Maide-crochaidh

Maide-Crochaidh  Hanging Stick

 

It was not about history at all that I was thinking

When the dominie asked about the Wars of the Roses.

I was thinking the black cow would be calfing

I was looking out at the white thick machair

I was thinking about the wee calf born early in the snow.

There was no history in it at all

When I let the reckless “Tha mi duilich” fall             I am sorry

out of my stupid mouth.

 

When first we came to this school

I would have been saved.

The stain of the Gaelic

passed swiftly amongst us then.

In the classroom, in the yard,

At work or playing at the ball.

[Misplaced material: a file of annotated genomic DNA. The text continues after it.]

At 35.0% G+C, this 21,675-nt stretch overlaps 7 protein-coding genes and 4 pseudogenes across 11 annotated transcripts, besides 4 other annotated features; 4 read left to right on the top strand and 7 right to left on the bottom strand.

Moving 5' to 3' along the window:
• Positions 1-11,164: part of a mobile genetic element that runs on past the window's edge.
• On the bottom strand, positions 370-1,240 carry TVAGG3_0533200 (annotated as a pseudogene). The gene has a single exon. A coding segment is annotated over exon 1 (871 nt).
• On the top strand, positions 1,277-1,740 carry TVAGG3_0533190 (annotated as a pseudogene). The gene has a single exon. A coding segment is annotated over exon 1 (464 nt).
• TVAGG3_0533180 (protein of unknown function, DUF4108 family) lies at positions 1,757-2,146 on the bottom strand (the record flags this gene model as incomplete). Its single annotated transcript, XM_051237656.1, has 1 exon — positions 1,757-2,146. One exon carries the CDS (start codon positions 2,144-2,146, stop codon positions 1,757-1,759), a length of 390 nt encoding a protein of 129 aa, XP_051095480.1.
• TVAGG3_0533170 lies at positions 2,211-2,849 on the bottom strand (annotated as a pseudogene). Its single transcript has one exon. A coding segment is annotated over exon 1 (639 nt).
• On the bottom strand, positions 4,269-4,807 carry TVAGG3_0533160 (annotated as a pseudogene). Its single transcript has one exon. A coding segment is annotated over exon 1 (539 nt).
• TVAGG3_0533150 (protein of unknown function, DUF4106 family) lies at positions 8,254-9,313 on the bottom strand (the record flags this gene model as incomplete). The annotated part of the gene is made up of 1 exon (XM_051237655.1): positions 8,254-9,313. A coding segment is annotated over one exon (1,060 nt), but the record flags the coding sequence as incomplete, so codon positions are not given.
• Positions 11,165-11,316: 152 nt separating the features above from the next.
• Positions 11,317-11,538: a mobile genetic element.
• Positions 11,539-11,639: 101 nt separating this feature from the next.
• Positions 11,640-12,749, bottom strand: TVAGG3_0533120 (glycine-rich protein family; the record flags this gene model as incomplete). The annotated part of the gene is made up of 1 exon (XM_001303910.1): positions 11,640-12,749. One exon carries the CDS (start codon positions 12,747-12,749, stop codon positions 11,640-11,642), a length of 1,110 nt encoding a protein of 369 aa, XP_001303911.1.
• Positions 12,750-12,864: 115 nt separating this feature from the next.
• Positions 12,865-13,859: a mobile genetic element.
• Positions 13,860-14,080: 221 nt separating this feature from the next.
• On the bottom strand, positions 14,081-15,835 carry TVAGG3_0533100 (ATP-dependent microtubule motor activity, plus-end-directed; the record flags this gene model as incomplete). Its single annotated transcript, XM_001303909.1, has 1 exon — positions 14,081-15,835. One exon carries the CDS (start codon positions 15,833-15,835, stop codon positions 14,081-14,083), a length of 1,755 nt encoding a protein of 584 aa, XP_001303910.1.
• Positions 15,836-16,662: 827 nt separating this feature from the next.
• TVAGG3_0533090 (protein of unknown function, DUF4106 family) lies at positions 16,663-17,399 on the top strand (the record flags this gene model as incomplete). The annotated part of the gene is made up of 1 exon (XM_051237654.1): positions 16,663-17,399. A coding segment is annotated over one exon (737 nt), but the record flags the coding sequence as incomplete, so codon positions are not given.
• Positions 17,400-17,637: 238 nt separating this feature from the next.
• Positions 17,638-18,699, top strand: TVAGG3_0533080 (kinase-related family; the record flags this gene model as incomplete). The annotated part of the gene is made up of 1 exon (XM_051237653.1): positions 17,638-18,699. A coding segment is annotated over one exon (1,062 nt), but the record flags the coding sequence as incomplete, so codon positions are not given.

I would not be lacking the chance

to unburden my shame.

 

Now there is no corner left

Where the pitiless Beurla                                         English

is not to the fore.

The dominie’s bell will catch me still bearing

The taint of my people.

Tha mi duilich?

It will not long before I will be sorry enough

duilich gu leor, gu dearbh.                                          Sorry enough, indeed.

 

(The teacher placed the hanging stick round the neck of the first child heard speaking Gaelic. That pupil listened to catch someone else out and pass on the stick. The last child wearing it at the end of the day was punished. It was reported still in use in Lewis in the 1930s. Similar strategies were used in Wales and in parts of colonial Africa.)

 

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